“There is sufficient evidence to suggest that traditional and complementary medicine is safe, and able to benefit patients,” he said at the two-day inaugural Malaysia International Medicine Congress which ended, here, yesterday.
“Such medicine has long had a profound impact on human medical history.”
More than 500 local and foreign participants attended the event organised by the Chung Hua Tradi-tional Chinese Medicine Study and Research Society of Malaysia.
Traditional and complementary medicine treatment is now available at the Kepala Batas Hospital in Butterworth, Penang, Johor’s Sultan Ismail Hospital and the Putrajaya Hospital.
Jaafar said the traditional and complementary medicine field should be given recognition and support to enable it to develop and expand, and offer holistic therapy.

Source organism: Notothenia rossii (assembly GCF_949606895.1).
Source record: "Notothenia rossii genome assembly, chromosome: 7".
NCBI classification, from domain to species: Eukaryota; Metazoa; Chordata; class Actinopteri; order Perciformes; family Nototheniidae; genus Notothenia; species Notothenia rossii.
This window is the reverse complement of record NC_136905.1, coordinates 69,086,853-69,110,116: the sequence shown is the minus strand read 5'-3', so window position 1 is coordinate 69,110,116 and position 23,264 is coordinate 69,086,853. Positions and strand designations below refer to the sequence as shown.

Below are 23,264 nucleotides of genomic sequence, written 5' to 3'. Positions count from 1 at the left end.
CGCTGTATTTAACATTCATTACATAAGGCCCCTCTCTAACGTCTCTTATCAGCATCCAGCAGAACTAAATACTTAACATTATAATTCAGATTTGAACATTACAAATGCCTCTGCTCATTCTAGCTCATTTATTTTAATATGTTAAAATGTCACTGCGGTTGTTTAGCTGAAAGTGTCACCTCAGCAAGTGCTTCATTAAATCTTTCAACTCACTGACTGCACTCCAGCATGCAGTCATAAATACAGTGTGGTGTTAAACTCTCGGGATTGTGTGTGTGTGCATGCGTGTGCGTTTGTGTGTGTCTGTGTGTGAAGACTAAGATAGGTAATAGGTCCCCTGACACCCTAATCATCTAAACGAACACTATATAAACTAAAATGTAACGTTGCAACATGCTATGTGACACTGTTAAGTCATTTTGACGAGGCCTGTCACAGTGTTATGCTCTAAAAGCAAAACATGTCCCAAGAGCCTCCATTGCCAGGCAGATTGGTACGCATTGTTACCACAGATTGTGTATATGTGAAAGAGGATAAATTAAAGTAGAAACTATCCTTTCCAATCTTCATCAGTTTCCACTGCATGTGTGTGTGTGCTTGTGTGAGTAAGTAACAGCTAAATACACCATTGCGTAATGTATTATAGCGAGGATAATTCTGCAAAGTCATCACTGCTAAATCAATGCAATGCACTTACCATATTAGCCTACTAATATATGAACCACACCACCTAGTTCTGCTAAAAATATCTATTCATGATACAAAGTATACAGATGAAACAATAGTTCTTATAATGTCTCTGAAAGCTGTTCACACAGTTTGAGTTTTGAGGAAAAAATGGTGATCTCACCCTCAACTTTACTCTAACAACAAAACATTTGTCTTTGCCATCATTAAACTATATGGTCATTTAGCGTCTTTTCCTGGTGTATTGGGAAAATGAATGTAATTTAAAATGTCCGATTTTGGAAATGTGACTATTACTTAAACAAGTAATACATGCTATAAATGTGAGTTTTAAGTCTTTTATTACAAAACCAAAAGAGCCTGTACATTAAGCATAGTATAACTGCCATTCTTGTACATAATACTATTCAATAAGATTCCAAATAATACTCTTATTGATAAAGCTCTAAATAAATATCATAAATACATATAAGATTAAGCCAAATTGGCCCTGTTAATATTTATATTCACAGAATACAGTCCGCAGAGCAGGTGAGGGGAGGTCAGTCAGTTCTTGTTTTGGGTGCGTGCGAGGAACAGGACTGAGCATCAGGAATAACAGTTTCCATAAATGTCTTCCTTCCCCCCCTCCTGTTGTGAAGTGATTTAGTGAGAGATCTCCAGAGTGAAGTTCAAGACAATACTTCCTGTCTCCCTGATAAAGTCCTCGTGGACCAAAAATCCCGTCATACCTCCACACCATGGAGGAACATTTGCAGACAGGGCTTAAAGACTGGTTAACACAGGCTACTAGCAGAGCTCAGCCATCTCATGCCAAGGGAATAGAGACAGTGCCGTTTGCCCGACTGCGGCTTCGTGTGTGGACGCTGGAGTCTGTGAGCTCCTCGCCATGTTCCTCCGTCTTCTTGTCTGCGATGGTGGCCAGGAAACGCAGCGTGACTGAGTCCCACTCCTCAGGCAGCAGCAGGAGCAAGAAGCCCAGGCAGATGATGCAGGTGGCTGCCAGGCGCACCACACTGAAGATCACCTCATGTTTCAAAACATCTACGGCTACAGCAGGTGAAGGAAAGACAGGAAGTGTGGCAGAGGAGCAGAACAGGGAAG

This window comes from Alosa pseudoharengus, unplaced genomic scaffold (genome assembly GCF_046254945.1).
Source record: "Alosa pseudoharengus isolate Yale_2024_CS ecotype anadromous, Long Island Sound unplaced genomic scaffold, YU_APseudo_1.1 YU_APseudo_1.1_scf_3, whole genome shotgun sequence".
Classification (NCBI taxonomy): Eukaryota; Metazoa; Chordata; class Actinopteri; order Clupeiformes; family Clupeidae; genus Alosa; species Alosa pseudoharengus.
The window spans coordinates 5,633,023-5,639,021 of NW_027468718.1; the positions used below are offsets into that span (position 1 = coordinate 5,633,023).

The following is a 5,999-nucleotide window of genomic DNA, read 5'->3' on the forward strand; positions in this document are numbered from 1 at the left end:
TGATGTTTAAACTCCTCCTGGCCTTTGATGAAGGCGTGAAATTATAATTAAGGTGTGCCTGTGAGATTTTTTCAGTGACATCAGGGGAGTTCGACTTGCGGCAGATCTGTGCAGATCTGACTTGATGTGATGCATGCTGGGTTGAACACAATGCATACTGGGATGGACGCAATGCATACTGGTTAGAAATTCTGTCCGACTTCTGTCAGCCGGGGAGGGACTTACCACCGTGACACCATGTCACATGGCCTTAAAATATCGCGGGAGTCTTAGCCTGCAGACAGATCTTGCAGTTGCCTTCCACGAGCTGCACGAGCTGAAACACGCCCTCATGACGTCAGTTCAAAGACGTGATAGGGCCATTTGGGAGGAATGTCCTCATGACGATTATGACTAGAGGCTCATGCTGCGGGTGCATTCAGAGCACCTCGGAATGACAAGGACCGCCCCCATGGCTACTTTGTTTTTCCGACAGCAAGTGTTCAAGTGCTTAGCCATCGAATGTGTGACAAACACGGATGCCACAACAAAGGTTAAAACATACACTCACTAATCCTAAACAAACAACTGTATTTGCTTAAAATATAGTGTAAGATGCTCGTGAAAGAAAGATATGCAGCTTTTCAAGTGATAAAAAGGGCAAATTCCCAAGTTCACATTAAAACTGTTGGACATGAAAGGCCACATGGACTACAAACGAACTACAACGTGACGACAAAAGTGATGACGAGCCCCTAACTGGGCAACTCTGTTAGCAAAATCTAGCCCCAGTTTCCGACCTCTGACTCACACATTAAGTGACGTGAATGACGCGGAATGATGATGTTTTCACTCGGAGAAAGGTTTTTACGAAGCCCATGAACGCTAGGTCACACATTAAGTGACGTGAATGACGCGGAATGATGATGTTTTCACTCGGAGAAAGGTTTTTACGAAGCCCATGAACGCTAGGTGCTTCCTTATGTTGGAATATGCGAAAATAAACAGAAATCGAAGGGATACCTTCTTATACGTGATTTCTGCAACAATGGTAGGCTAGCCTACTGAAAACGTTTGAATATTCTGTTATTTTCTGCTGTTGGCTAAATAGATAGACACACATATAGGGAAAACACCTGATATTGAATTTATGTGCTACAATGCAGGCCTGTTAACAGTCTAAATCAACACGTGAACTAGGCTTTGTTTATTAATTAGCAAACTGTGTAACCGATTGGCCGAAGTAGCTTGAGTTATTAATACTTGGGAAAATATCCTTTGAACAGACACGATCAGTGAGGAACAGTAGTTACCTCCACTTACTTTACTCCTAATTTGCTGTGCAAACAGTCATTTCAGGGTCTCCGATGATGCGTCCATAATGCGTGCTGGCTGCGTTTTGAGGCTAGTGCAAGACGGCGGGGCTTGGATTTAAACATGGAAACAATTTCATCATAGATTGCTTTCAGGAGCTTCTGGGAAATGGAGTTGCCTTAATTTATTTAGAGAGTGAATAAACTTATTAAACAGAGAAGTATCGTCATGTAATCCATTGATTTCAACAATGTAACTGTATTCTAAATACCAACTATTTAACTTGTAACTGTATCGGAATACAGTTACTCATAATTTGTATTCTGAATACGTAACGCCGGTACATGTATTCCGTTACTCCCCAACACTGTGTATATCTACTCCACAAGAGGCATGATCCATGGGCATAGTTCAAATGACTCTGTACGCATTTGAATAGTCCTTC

He said the ministry had drafted a list of standards and criteria to promote education and training in the field.

Wednesday, October 14, 2009

RM14mil for A(H1N1) vaccine

Star: PETALING JAYA: The Health Ministry is spending RM14mil to purchase 400,000 doses of influenza A(H1N1) vaccine.
The first batch of 40,000 doses would arrive by the end of this month, said minister Datuk Seri Liow Tiong Lai.
Speaking to reporters after opening GlaxoSmithKline’s (GSK) Global IT Centre yesterday, he said the ministry decided to purchase the vaccine from GSK as the company could meet the earliest delivery time.
Some firms could only provide the vaccine in mid-2010, he said, adding that the ministry had yet to fix the selling price per dose for the vaccine.
He had also noted previously that the vaccine would be for frontliners first such as health workers, the police and immigration staff.
Liow stressed that the public must take precautionary measures although H1N1 cases were on the decline and no deaths had been reported since Sept 16. The outbreak, he said, was still at Level 6.
Yesterday, 152 patients with influenza-like illness (ILI) were admitted nationwide while 146 people had been discharged.